Three current and former University of California, Berkeley students sued the school on Monday, accusing administrators of not doing enough to investigate their sexual assault claims and hand out punishment.
The three women said the administrators mishandled their claims, failed to keep them informed about the disciplinary process, and handed out inadequate punishment.
Janet Gilmore, a university spokeswoman, said campus officials have not seen the lawsuit and couldn’t comment on its allegations. She says the school is committed to fighting sexual assault on campus.
The lawsuit was filed amid a national debate over sexual assault on college campuses. A growing number of victims and their supporters say the crimes are underreported and not vigorously investigated by college administrators.
The Associated Press doesn’t generally identify sex assault victims. However. Nicoletta Commins, 21, and the two other women suing the school publically identified themselves at a news conference near campus. All three recounted the incidents that led to the lawsuit and the handling of their complaints.
Commins said she is fearful she will encounter her assailant when he is allowed to return to campus in August after a two-year suspension.
“Attending Berkeley is a privilege,” she said. “I don’t understand why someone like this should be allowed to have this privilege.”
The case involving Commins resulted in a misdemeanor conviction. It was unclear if the other two incidents were reported to police.
The three women previously joined 28 other current and former Berkeley students in filing two federal complaints last year with the U.S. Department of Education alleging violations of Title IX, a federal anti-discrimination law involving women. Those complaints are pending.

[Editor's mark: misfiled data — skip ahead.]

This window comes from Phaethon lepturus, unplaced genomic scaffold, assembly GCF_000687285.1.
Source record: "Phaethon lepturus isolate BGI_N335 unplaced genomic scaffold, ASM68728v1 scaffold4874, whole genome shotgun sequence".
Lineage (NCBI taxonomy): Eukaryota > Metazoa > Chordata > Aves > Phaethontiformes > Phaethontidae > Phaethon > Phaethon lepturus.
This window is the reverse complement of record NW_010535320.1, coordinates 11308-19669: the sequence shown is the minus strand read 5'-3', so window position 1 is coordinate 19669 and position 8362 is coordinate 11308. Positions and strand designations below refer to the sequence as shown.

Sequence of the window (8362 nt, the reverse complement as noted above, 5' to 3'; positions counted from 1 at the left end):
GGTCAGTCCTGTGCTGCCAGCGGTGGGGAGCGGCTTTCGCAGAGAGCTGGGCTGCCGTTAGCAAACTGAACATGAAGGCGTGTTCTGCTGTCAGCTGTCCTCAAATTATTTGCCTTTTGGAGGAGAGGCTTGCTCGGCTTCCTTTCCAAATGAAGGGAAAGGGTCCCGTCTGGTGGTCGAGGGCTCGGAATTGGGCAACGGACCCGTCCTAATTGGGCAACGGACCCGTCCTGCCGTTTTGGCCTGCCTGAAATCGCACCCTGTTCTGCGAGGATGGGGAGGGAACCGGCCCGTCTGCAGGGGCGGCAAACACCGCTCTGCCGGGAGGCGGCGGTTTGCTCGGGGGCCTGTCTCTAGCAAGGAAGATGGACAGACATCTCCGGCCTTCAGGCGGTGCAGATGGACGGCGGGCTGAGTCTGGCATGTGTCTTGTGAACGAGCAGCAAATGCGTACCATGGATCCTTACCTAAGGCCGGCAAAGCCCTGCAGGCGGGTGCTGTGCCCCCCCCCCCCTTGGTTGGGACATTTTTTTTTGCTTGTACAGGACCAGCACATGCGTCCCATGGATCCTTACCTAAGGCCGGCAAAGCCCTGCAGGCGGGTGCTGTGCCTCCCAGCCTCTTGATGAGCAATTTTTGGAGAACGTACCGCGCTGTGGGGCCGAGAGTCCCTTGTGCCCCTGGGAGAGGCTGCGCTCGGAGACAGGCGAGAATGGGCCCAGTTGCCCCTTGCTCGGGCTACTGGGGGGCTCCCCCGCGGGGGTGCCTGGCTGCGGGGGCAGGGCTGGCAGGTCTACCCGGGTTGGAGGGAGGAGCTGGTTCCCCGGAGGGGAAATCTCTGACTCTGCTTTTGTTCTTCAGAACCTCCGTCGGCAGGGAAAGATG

The three women who filed the lawsuit against UC Berkeley said they are seeking to force the school to create more rigorous policies and processes to investigate sexual assault claims. They also want harsher punishments.
Sofie Karasek, 22, said school officials never informed her of the steps it took to discipline someone she said attacked her. Karasek said she discovered the student was placed on probation and sent to counseling after she reported the case.
“I’m frustrated, I’m angry, I’m sad and I’m disappointed,” Karasek said.
The lawsuit filed in Alameda County Superior Court also seeks unspecified damages.
Last May, the U.S. Department of Education reported that it was investigating so-called Title IX complaints stemming from sexual violence at 55 schools.
As of June 3, the Education Department had 129 open Title IX sexual assault complaints at 116 schools across the country. Those complaints are not criminal cases, but if a university is found to be in violation of Title IX, it risks losing federal funding, a massive piece of most schools’ budgets.
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